Even as Thursday’s deadline for signing the protocol for the trade facilitation agreement (TFA) at the WTO loomed large, India remained obdurate, asserting that the pact — expected to ease customs rules and potentially add $1 trillion to the world economy — could not be a done deal till it saw progress on the food security issue.
Visiting the US commerce secretary Penny Pritzker, however, sounded optimistic about finding a solution to the vexed issue “over the next couple of days”.
- Twitter War Between Congress Leader Amarinder Singh & Delhi CM Arvind Kejriwal
- Life Of Actor-Dancer Ashwini Ekbote Who Died During A Performance
- Idea Exchange With Gurmeet Ram Rahim Singh
- PM Narendra Modi Bats For Equal Rights : Here What He Said On Triple Talaq
- Uncle Shivpal Targets Akhilesh, Claims CM Told Him He Will Form Another Party
- Pakistan Continues To Violate Ceasefire In RS Pura
- Samajwadi Party’s internal fight divides SP
- Cyrus Mistry Removed As Chairman of Tata Sons: Here’s What Happened
- Wreath Laying Ceremony Of Slain Soldier Sushil Kumar Observed
- Virat Kohli Powers India Home With Unbeaten 154
- Pakistan Resorts To Heavy Mortar Shelling, 1 BSF Jawan Dead, 3 Injured
- Bigg Boss 10 Weekend Ka Vaar: Priyanka Jagga Evicted
- Here’s How Much Army Welfare Fund Has After MNS Demanded Rs 5 Cr To Cast Pak Artistes
- Shiv Sena Chief Uddhav Thackeray Take A Jibe At MNS: Here’s What He Said
- Samajwadi Party Crisis Deepens: Here’s How It Will Impact UP Polls
Secretary of state John Kerry, before starting for India on Wednesday morning, had expressed the hope that India’s opposition to TFA would wither away, adding that this was a test case for the country’s commitment to advance liberalisation of global trade and investment. Kerry arrived in India in the evening on a three-day visit.
A senior official with India’s commerce ministry told FE: “There is no change in India’s stand. We continue to maintain that the TFA must be implemented only as part of a single undertaking including the permanent solution on food security.”
The TFA will take effect only if two-thirds of the member countries ratify it by July 31, 2015. Breaking the deadlock in the WTO talks was likely to top the agenda for Kerry’s visit, sources said.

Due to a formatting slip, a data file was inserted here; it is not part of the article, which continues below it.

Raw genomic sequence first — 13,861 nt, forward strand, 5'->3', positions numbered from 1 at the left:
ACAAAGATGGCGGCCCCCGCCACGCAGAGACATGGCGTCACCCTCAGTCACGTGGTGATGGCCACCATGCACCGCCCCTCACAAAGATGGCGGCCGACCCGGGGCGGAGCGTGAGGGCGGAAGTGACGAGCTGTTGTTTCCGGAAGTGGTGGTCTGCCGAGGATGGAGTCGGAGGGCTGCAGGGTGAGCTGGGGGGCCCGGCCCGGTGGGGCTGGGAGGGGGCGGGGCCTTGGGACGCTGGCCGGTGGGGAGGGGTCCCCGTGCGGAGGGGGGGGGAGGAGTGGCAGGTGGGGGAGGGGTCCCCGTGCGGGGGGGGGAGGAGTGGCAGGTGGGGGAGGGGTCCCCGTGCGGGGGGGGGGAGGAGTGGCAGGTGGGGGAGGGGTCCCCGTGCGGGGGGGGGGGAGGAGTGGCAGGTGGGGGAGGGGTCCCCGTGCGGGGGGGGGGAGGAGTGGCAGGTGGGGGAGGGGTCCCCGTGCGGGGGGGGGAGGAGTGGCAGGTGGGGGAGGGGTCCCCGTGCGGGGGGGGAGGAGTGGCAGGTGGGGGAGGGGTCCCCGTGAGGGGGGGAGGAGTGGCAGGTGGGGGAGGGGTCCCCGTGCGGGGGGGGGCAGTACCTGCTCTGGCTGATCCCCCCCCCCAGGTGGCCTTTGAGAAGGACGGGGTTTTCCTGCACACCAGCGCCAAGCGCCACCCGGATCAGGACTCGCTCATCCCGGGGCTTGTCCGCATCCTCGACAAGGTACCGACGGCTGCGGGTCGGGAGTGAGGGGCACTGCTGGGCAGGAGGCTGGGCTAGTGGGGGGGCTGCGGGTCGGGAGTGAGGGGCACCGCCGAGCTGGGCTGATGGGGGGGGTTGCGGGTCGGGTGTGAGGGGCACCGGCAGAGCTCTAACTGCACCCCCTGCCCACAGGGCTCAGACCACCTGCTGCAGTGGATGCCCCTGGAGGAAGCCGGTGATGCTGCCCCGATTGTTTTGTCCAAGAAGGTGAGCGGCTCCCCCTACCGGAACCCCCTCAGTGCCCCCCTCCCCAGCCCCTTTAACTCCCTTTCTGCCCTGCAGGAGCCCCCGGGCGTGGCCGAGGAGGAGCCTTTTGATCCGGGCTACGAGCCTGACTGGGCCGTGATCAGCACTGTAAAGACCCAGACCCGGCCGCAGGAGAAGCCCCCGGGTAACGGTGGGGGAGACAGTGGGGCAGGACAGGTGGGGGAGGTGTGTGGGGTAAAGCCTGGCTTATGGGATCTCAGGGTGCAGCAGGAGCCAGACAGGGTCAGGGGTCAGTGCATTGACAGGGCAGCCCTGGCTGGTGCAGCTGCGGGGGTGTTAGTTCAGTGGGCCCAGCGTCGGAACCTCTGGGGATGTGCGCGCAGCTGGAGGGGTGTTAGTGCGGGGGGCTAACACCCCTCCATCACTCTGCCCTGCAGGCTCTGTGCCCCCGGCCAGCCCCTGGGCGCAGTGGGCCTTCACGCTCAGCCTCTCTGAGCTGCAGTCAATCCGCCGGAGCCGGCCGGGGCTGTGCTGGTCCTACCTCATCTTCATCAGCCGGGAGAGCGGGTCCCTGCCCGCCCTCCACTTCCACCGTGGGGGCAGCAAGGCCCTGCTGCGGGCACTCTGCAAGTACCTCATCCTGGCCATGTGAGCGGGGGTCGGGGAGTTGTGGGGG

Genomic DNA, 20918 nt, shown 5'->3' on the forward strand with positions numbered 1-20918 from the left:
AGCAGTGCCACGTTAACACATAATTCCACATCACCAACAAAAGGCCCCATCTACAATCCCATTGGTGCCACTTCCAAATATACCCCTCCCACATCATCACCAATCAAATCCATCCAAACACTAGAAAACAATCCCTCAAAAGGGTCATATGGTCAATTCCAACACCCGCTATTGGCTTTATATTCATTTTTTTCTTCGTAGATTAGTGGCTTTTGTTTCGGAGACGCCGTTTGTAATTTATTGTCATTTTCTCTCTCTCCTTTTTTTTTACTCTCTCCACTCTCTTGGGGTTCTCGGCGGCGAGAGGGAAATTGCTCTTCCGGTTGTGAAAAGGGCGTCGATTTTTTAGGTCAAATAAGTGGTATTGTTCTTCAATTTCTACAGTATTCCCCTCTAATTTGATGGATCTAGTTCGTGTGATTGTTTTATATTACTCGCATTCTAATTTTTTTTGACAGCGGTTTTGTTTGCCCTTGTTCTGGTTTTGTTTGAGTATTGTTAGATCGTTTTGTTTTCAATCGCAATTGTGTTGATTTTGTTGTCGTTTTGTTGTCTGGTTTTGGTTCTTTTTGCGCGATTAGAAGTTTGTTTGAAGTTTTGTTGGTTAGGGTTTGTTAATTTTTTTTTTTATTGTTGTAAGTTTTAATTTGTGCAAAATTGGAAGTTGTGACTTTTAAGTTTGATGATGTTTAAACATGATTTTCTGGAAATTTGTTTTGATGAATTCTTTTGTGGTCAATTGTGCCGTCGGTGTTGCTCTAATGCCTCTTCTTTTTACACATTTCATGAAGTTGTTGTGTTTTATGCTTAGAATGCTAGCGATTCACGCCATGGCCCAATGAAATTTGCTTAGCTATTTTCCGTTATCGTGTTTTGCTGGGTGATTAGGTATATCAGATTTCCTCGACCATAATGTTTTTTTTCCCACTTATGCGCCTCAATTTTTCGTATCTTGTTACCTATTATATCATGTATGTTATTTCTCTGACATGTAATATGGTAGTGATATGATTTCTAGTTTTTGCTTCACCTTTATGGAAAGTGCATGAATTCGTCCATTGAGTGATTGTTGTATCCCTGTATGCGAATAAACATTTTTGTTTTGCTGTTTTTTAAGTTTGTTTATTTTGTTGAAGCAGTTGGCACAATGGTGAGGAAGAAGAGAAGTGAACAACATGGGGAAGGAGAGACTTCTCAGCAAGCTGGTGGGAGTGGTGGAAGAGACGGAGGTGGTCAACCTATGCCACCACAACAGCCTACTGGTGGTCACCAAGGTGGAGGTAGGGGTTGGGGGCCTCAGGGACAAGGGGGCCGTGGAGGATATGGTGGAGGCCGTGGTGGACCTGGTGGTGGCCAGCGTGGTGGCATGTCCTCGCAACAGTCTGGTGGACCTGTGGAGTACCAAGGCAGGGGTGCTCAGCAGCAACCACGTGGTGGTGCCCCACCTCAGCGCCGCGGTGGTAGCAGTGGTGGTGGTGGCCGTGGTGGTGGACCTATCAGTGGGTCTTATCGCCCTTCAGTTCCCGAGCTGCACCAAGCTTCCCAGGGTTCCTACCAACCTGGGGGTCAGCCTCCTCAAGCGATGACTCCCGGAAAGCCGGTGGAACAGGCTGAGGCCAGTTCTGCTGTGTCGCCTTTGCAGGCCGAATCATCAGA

India has so far got the support of just a handful of developing countries such as Cuba, Bolivia and Venezuela, but countries such as China and even Pakistan want the implementation of the TFA as per the timelines agreed earlier.
Even as the WTO director general Roberto Azevedo asked the WTO member countries to be available at the global body’s Geneva headquarters to meet at a short notice till the July 31 deadline ends, hectic discussions were held on Wednesday between commerce ministry officials and the Indian delegation in Geneva.
On July 25, India, in its statement before the WTO’s General Council, had suggested that the adoption of the trade facilitation protocol be postponed till a permanent solution on public stockholding for food security is found.
New Delhi also suggested a four-point course of action, including setting up a special session of the Committee on Agriculture to ensure clear-cut procedures, timelines and outcomes, to arrive at a permanent solution by December 31, 2014. It also wanted a similar approach on other elements of the Bali Package, including the LDC issues. New Delhi then sought a review of the progress of these accelerated discussions in October 2014 by the General Council.
However, countries such as the US said the July 31 deadline on TFA was agreed upon by all members and walking away from their commitments at Bali will kill the agreement and flip the lights off WTO.
On agriculture, the key issue is public stockholding for food security purposes. Members had agreed for a permanent solution by the 11th ministerial conference (slated for December 2017).
In the interim, members shall refrain from challenging through the WTO disputes settlement mechanism, the support provided by other members for traditional staple food crops in pursuance of public stockholding programmes for food security purposes.
WTO norms say public stockholdings cannot be over 10% of the value of foodgrains produced. India is challenging the calculation of public stockholding at the base price of 1986-88 citing inflation and currency fluctuation since then. What is making India’s stand weak on agriculture is due to the fact that it has not filed its domestic support notification obligation (on subsidies) before WTO since 2004.
Meanwhile, WTO said in a statement that its members started to exchange views on the contents of a work programme for concluding the Doha Round agriculture negotiations when they met on July 23, although they said more details were necessary if new approaches were to be considered as they work to meet the year-end deadline.
* The December 2013 Bali Ministerial Declaration comprised a trade facilitation agreement (TFA), a set of agriculture-related decisions & a development plank
* The WTO General Council was to meet by July 31 to finalise a protocol to implement TFA, two-thirds of the members need to ratify the protocol by July 31, 2015
* India, with support from G-33, got members to agree to negotiate a permanent solution on food subsidies by the 11th Ministerial in December 2017
* In the interim, members would not challenge, via the Dispute Settlement Mechanism, the compliance of any developing nation with the Agreement on Agriculture
* Members also committed to an interim review by the 10th Ministerial in December 2015
* As per AoA, public stockholdings cannot be over 10% of the value of grain produced. India challenges use of base price of 1986-88
– fe Bureau | Financial Express